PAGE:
THE FirstBIKE STORY
ONE MAN, ONE MISSION; TWO WHEELS
Ralf Coerschulte, an avid German cyclist, product designer, and father, developed FirstBIKE with one goal: to build the best balance bike for younger children, allowing them to learn to ride a bike intuitively and without stress.
After years of fine-tuning and testing, he succeeded in creating an unparalleled product that is deemed to be the safest on the market in terms of features supporting a child’s physical development.
FirstBIKE has also proven to be a great helper when it comes to the development of a child’s self-confidence, sense of independence, and enjoyment of learning.
A Key to Successful Learning
Some of the "equipment" your child needs to have in good working order for learning at school to be easeful and enjoyable.
Vision and hearing, good fuel and hydration are obvious to most of us. However, many parents and teachers do not realise the importance of good balance to the process of thinking. Let us explore the sense of BALANCE.
Balance is the ability of the individual to maintain equilibrium, to sit erect in an upright posture, to be able to stand on two feet without swaying, to be able to walk without falling over, and to be able to maintain an upright posture even in the dark.
Good balance enables you and your child to concentrate, sit still and listen when required, to think clearly, to succeed at reading, spelling and mathematics and to enjoy sporting activities.
From the moment of birth the infant has an inbuilt urge to know where upright is in order to be able to stand unsupported and then to walk. When we look and see how tiny the feet of a 12 month old baby are, and how large their head is in comparison, it is indeed a miracle when the baby learns to balance and then take her first steps.
Every healthy child in fact has an irrepressible need to move and struggle to attain an upright position. All of this early childhood movement builds a sensory “map” in the child’s brain of where they are in space at any particular time. Creeping and crawling on all fours, rolling on the floor, rocking to and fro, cruising the furniture, finally standing alone unsupported, spinning, twirling, swinging and rolling down hills and are all activities most children love, and will repeat them over and over again.
The repetition of these movements results in a store of movement patterns which are developed by the vestibular nucleus in the brain and then stored for ready access in the cerebellum, the part of the brain which coordinates our movements. When enough information has been processed and stored in the cerebellum, the toddler sets out on his journey of exploration of the world.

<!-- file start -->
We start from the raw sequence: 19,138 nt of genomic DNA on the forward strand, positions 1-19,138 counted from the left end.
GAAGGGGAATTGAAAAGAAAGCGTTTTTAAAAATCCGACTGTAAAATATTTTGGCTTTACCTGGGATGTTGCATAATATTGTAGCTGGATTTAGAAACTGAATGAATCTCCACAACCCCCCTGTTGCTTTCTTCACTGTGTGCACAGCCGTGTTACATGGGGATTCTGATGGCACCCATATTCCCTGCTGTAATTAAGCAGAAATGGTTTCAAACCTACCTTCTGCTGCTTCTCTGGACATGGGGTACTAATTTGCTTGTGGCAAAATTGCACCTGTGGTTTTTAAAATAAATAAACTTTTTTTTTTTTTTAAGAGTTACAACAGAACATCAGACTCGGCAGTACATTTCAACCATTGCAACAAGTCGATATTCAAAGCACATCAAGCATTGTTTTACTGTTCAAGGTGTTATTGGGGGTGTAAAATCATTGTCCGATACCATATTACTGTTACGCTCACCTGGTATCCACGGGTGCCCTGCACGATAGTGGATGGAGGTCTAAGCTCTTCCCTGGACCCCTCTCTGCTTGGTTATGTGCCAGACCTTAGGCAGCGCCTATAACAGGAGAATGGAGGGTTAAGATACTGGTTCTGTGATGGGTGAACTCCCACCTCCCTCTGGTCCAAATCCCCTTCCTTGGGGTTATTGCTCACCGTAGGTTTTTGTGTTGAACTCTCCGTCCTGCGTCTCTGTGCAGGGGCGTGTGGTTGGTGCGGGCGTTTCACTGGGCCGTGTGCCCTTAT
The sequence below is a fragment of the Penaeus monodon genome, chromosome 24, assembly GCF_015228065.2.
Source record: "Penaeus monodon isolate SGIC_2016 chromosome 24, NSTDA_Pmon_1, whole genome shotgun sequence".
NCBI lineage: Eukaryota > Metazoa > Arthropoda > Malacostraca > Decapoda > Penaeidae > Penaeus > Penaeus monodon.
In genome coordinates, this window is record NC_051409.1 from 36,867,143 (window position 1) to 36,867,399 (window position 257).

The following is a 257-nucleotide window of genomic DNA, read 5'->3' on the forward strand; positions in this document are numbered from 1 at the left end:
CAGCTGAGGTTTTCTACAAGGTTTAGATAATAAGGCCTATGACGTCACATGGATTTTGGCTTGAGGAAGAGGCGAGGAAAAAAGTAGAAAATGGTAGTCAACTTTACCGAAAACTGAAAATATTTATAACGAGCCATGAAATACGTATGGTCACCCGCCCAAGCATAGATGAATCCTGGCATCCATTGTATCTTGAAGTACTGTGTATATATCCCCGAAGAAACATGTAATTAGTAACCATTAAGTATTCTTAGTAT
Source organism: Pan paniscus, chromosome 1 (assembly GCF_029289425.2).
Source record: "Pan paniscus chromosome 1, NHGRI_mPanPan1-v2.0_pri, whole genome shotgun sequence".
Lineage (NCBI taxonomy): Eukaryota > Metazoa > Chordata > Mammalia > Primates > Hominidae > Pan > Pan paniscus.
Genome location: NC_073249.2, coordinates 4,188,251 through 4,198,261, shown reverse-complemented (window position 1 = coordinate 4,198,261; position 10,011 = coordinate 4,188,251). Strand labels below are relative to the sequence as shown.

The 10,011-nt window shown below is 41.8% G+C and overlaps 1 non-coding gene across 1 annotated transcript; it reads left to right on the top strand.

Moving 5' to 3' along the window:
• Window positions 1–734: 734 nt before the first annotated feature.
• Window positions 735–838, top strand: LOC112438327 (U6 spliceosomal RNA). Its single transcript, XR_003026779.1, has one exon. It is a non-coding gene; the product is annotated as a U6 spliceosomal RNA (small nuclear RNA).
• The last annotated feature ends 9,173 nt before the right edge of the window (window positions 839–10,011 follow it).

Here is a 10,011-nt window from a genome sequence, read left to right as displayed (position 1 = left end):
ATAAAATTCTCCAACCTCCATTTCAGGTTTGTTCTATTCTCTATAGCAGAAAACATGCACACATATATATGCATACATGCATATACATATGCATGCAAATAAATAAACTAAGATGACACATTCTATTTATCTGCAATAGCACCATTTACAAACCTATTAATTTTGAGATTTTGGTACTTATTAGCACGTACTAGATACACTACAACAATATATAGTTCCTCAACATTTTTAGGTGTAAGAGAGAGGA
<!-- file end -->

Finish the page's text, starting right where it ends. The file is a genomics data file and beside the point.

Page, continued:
By the age of 5-6 years the young child has enough information and experience stored to enable him to run, jump, hop, skip at will and also sit still and listen when required. This ability to keep our heads still and upright enables us to think clearly and to concentrate. This is a key capacity which each child needs to develop if they are to succeed at school.
It is therefore very important that as parents we do not interfere with this process. The struggle itself is important, and the infant should not be aided by the use of walkers, jolly jumpers, bouncinettes and the like. These restrict the natural movement of the baby and inhibit the formation of pathways in the brain which will later be used for learning.
LEARNING TO RIDE
Also Helps Develop Sense of Balance
Just like walking on a Balance Beam, learning to ride can improving your static and dynamic stability, as well as your sense of body position (balance). There are two obstacles to learning to ride a bike - First is pedaling and second is balancing. A bike with training wheels helps your learn to do the first, Balance bike or call "Push bike" helps you learn to do the second.
For generations, when we learned to ride a bike we did so with training wheels. But when it came time to take them off and ride without the extra support of the training wheels, things got difficult and scary. That's because training wheels not teaching children how to balance, and learning to balance is the hard part of learning to ride; the pedaling's the easy. Most kids do a better job of learning how to ride a bike if they start off learning how to balance first, After that, they have no problem moving to a bike with pedals.